New health care laws spark contraceptive controversy

On Behalf of | Nov 22, 2013 | Employee Rights

With recent changes to the federal health care program, new controversies arise. Since the federal health care law mandates employers to cover health care, at issue is who is responsible for contraceptive care. Many employers provide health care plans for their employees but due to religious and moral issues, they take issue with the obligation to pay for birth control medications. Some federal courts have ruled the employer has to comply with the requirements, but others disagree, rejecting the claims on the basis of violation of constitutional rights.

The resolution of these will likely head as far as the Supreme Court. One district judge has already questioned the issue surrounding the rights of free exercise. Other rulings seem to be following suit including free birth control, emergency contraception and sterilization.

A pair of brothers who operate a popular food chain have protested having to provide contraceptive coverage to their employees as it goes against their Catholic faith. On the other hand, the corporate offices assert that the companies themselves do not have the right to challenge federal mandates on religious grounds. The brothers plan to take this to the Supreme Court.

Another judge stated that it has been a widely-held tenant since the founding fathers that legislative decisions trump religious ones. The Department of Health and Human Services would not comment but is bracing for a bumpy road ahead. Contraception, along with abortion, the morning-after pill, and other birth control-related efforts, have been among the most criticized components of the new health care law as religious groups continue to raise strong moral concerns.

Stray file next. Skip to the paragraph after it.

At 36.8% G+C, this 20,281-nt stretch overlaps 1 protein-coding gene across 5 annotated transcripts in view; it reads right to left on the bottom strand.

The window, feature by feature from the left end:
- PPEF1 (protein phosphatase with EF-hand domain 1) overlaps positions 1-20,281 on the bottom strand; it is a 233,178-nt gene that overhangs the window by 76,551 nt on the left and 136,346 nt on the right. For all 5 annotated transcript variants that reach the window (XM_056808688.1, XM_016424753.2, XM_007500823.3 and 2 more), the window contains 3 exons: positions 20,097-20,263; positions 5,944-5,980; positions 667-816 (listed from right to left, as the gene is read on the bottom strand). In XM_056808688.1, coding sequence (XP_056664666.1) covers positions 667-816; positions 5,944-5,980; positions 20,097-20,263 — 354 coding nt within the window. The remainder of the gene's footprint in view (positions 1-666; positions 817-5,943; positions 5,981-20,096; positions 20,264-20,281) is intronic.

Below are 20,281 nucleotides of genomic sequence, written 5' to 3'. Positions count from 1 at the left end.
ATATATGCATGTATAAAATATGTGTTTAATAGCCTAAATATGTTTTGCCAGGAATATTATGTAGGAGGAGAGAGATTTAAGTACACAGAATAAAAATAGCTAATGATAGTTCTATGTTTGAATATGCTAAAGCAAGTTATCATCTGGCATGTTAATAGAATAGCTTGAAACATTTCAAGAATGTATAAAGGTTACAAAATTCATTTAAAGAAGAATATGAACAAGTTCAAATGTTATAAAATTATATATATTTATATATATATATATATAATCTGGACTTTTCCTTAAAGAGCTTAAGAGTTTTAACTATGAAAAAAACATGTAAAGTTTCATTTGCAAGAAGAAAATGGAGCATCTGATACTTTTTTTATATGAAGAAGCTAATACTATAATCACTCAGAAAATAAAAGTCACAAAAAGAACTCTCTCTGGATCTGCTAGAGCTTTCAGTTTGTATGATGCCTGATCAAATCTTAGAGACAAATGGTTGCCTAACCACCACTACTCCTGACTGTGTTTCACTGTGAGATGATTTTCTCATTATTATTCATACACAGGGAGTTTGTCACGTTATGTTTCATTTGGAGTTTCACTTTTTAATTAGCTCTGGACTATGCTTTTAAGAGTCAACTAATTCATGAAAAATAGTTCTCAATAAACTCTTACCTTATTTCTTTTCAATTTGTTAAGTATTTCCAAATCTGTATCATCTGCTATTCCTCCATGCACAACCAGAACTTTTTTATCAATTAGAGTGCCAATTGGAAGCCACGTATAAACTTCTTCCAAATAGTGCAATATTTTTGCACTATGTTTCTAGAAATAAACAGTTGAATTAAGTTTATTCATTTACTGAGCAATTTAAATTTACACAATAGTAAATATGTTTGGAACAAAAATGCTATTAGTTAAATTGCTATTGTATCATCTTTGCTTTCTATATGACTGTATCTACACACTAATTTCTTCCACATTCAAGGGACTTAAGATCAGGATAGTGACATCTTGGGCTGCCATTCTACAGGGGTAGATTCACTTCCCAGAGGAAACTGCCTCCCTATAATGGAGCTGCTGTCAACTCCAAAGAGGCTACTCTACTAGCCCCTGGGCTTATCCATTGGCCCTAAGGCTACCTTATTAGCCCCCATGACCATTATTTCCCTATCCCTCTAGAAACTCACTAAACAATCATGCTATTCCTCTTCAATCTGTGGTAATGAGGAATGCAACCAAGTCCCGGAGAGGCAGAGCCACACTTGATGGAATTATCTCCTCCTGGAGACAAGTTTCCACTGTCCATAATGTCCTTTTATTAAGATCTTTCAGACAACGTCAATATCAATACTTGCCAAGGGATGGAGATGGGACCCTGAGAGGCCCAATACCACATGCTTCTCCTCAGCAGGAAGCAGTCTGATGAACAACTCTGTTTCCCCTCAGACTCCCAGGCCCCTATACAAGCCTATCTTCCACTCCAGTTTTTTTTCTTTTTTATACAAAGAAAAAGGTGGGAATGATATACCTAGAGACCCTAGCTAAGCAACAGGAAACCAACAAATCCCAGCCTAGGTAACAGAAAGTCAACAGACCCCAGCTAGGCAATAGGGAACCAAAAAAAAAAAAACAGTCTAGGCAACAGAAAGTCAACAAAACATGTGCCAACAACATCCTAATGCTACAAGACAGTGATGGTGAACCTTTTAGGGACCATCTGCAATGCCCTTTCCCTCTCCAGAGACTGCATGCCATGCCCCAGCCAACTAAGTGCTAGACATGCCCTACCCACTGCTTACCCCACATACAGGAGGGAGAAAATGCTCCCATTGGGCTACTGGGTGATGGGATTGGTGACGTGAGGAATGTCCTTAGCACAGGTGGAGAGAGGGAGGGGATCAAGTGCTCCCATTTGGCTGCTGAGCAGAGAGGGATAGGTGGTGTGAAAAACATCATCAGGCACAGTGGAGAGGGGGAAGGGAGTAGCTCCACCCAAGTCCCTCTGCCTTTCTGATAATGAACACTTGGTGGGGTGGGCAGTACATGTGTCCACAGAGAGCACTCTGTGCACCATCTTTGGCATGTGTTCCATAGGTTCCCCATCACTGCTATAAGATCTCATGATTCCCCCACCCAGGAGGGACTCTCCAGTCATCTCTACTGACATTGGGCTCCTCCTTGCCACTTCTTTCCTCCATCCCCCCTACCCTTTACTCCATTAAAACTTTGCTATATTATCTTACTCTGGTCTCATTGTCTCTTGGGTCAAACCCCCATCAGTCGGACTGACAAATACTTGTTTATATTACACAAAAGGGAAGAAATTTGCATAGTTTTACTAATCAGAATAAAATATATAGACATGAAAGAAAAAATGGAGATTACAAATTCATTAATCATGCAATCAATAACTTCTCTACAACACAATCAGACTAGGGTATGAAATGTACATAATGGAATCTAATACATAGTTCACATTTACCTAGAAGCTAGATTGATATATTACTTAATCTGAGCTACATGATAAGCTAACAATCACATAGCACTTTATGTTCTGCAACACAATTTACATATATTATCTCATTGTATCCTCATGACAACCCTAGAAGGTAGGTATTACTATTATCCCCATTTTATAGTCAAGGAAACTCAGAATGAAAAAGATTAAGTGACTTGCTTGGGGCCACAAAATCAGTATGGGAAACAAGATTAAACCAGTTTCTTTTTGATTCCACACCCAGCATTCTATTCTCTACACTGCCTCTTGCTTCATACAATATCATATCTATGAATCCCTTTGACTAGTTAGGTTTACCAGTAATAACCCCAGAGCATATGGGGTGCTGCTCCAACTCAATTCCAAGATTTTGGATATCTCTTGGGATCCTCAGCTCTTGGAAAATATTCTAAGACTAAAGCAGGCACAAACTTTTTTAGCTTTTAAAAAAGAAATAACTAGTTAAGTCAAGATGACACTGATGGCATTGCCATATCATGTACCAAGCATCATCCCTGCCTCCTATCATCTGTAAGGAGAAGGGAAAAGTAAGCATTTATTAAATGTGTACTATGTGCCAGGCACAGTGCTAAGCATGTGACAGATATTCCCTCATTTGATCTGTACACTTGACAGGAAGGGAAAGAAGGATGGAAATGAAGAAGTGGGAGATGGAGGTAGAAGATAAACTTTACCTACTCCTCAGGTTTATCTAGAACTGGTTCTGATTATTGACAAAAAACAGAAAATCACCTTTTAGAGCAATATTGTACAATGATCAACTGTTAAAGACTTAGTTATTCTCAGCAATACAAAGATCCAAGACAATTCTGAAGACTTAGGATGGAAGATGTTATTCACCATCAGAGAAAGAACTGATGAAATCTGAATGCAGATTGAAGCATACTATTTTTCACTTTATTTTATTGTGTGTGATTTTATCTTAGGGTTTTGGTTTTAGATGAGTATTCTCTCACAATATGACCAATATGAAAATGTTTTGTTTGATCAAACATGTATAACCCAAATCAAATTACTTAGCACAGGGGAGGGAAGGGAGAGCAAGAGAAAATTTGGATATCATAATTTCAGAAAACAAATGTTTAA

While the administration is open to some compromise, the underlying concern is that some companies will take advantage of the new law to continue to discriminate against its female workers. This is one focus the Supreme Court is expected to address before the end of the month.

The new health laws are still taking shape. If an employee or employer is not certain what parameters guide employee rights, it is wise to seek help from an individual who can appropriately interpret the new laws and help you apply them to your life, as well as provide protection of your rights on the job.

Source:, “Court Rules Contraception Mandate Infringes on Religious Freedom” Sarah Wheaton, Nov. 01, 2013

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